Sample Type / Medical Specialty: Neurology
Sample Name: Neurologic Consultation - 4
Muscle twitching, clumsiness, progressive pain syndrome, and gait disturbance. Probable painful diabetic neuropathy. Symptoms are predominantly sensory and severely dysfunctioning, with the patient having inability to ambulate independently as well as difficulty with grip and temperature differentiation in his upper extremities.
(Medical Transcription Sample Report)
REASON FOR NEUROLOGICAL CONSULTATION:
Muscle twitching, clumsiness, progressive pain syndrome, and gait disturbance.HISTORY OF PRESENT ILLNESS:
The patient is a 62-year-old African-American male with a significant past medical history of diabetes, hypertension, previous stroke in 2002 with minimal residual right-sided weakness as well as two MIs, status post pacemaker insertion who first presented with numbness in his lower extremities in 2001. He states that since that time these symptoms have been progressive and now involving his legs above his knees as well as his hands. More recently, he describes a burning sensation along with numbness. This has become a particular problem and of all the problems he has he feels that pain is his primary concern. Over the last six months, he has noticed that he cannot feel hot objects in his hands and that objects slip out of his hands. He denies any weakness per se, just clumsiness and decreased sensation. He has also been complaining of brief muscle jerks, which occur in both hands and his shoulders. This has been a fairly longstanding problem, and again has become more prevalent recently. He does not have any tremor. He denies any neck pain. He walks with the aid of a walker because of unsteadiness with gait.
Recently, he has tried gabapentin, but this was not effective for pain control. Oxycodone helps somewhat and gives him at least three hours pain relief. Because of the pain, he has significant problems with fractured sleep. He states he has not had a good night's sleep in many years. About six months ago, after an MI and pacemaker insertion, he was transferred to a nursing facility. At that facility, his insulin was stopped. Since then he has only been on oral medication for his diabetes. He denies any back pain, neck pain, change in bowel or bladder function, or specific injury pre-dating these symptoms. PAST MEDICAL HISTORY:
Diabetes, hypertension, coronary artery disease, stroke, arthritis, GERD, and headaches.MEDICATIONS:
Trazodone, simvastatin, hydrochlorothiazide, Prevacid, lisinopril, glipizide, and gabapentin.FAMILY HISTORY:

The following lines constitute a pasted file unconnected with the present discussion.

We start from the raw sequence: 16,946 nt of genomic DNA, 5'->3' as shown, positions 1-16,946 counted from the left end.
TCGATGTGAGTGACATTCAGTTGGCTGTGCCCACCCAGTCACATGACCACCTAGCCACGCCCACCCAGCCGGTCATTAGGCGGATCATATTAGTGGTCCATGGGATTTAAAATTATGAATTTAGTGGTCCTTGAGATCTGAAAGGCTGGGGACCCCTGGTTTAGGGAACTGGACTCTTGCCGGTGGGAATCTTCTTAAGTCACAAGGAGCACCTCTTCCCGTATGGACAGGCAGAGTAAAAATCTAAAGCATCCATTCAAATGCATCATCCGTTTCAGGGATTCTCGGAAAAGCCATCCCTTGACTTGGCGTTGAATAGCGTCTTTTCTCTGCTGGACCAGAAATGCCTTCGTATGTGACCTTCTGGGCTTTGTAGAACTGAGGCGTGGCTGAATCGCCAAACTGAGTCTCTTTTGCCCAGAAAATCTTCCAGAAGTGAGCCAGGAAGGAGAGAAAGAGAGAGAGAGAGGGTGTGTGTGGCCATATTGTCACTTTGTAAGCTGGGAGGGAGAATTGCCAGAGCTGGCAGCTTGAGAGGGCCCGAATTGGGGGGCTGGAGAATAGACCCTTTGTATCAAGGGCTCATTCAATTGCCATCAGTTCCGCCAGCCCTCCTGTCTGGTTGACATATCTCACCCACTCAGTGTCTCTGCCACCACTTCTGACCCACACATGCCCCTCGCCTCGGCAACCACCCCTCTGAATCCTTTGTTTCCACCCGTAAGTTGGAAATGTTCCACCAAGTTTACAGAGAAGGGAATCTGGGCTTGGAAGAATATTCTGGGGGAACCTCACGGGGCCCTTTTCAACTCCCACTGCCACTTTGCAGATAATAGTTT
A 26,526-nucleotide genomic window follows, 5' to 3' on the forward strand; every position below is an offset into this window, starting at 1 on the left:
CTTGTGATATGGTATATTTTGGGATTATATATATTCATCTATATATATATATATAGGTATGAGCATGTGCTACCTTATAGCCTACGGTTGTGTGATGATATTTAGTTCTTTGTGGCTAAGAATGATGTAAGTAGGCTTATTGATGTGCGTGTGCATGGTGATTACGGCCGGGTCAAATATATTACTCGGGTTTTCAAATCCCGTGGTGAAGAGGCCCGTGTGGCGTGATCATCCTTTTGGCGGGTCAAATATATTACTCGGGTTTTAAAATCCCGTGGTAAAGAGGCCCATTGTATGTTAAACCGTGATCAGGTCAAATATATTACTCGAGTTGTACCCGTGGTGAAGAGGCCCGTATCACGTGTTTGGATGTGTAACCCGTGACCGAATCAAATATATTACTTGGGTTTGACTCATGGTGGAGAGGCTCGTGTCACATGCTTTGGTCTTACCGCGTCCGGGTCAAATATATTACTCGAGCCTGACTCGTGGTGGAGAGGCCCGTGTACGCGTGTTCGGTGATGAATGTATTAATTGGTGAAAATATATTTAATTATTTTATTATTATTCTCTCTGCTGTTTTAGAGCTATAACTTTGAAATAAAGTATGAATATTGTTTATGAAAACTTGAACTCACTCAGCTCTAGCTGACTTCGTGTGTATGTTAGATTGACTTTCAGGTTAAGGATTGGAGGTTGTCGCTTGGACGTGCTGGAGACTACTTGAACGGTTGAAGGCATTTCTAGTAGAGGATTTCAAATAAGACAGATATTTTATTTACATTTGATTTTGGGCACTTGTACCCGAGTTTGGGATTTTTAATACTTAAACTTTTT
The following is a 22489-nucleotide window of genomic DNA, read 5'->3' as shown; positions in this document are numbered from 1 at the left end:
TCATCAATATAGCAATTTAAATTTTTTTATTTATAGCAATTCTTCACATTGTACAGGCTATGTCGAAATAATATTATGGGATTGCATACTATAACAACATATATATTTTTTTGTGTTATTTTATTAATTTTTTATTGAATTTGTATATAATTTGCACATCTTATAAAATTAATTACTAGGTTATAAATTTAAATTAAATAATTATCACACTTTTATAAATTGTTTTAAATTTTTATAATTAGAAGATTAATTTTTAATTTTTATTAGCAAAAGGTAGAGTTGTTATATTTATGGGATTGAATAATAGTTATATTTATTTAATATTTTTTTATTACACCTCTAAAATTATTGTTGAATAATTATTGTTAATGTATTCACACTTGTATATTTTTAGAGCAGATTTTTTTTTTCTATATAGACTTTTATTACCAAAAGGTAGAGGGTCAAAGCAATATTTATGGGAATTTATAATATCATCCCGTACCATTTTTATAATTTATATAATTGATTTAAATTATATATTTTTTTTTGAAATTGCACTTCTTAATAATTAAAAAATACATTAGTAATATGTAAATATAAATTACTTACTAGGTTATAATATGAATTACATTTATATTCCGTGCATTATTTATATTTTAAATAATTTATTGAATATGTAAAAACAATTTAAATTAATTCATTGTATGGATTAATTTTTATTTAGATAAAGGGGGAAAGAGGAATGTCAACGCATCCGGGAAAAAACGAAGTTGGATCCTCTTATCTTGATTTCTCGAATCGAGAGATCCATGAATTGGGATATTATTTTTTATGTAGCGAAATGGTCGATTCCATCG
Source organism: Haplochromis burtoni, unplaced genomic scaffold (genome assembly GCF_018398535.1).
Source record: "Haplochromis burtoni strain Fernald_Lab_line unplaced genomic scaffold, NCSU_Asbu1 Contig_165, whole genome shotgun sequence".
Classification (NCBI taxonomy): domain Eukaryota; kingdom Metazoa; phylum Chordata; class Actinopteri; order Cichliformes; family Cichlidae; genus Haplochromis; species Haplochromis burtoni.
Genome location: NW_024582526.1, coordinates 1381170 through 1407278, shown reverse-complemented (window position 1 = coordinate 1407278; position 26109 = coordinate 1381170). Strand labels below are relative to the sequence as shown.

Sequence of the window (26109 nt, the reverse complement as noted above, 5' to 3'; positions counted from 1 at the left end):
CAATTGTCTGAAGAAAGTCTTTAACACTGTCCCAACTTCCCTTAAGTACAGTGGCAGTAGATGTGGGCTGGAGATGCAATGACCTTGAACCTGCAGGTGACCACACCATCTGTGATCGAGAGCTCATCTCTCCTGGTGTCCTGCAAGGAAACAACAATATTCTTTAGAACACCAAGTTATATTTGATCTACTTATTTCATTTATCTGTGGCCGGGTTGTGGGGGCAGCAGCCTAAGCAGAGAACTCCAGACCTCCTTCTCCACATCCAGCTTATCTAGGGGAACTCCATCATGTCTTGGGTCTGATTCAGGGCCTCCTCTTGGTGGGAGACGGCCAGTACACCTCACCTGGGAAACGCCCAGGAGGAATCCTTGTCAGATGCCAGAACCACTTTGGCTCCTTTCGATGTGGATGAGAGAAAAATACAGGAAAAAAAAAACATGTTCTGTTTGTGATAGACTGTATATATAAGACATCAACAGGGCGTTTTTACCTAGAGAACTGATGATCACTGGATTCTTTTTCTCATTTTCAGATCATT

Discussed above and documented on the chart.SOCIAL HISTORY:
Discussed above and documented on the chart. He does not smoke. He lives in a senior citizens building with daily nursing aids. He previously was a security guard, but is currently on disability.REVIEW OF SYSTEMS:
Discussed above and documented on the chart.PHYSICAL EXAMINATION:
On examination, blood pressure 150/80, pulse of 80, respiratory rate 22, and weight 360 pounds. Pain scale 7/10. A full general and neurological examination was performed on the patient and is documented on the chart.
The patient is obese with significant ankle edema.
Neurological examination reveals normal cognitive exam and normal cranial nerve examination. Motor examination reveals mild atrophy in bilateral FDIs, but still has a strong grip. Individual muscle strength is close to normal with only subtle weakness found in ankle plantar and dorsiflexion. Tone and bulk are normal. Sensory examination reveals a severe decrease to all modalities in his lower extremities from just above the knees distally. He has no vibration sense at his knees. Similarly, there is decrease to all sensory modalities in his both upper extremities from just above the wrist distally. The only reflexes I could obtain with trace reflexes in his biceps. Remaining reflexes were unelicitable. No Babinski. The patient walks normally with the aid of a cane. He has severe sensory ataxia with inability to walk unaided. Positive Romberg with eyes open and closed.IMPRESSION AND PLAN:
1. Probable painful diabetic neuropathy. Symptoms are predominantly sensory and severely dysfunctioning, with the patient having inability to ambulate independently as well as difficulty with grip and temperature differentiation in his upper extremities. He has relative preservation of motor function. Because these symptoms are progressive and, by report, he came off his insulin, suggesting somewhat mild diabetes, I would like to rule out other causes of progressive neuropathy.
2. He has history of myoclonic jerks. I did not see any on my examination today and I feel that these are benign and probably secondary to his severe insomnia, which he states is secondary to the painful neuropathy. I would like to rule out other causes such as hepatic encephalopathy.
I have recommended the following:
1. EMG/nerve conduction study to assess severity of neuropathy and to characterize neuropathy.
2. Blood work, looking for other causes of neuropathy and myoclonus, to include CBC, CMP, TSH, LFT, B12, RPR, ESR, Lyme titer, and HbA1c, and ammonia level.
3. Neurontin and oxycodone have not been effective, and I have recommended Cymbalta starting at 30 mg q.d. for five days and then increasing to 60 mg q.d. Side effect profile of this medication was discussed with the patient.
4. I have explained to him that progression of diabetic neuropathy is closely related to diabetic control and I have recommended tight diabetic control.
5. I will see him at followup at the EMG.
neurology, twitching, clumsiness, gait disturbance, stroke, neurological examination, diabetic control, diabetic neuropathy, upper extremities, diabetic, extremities, neuropathy,
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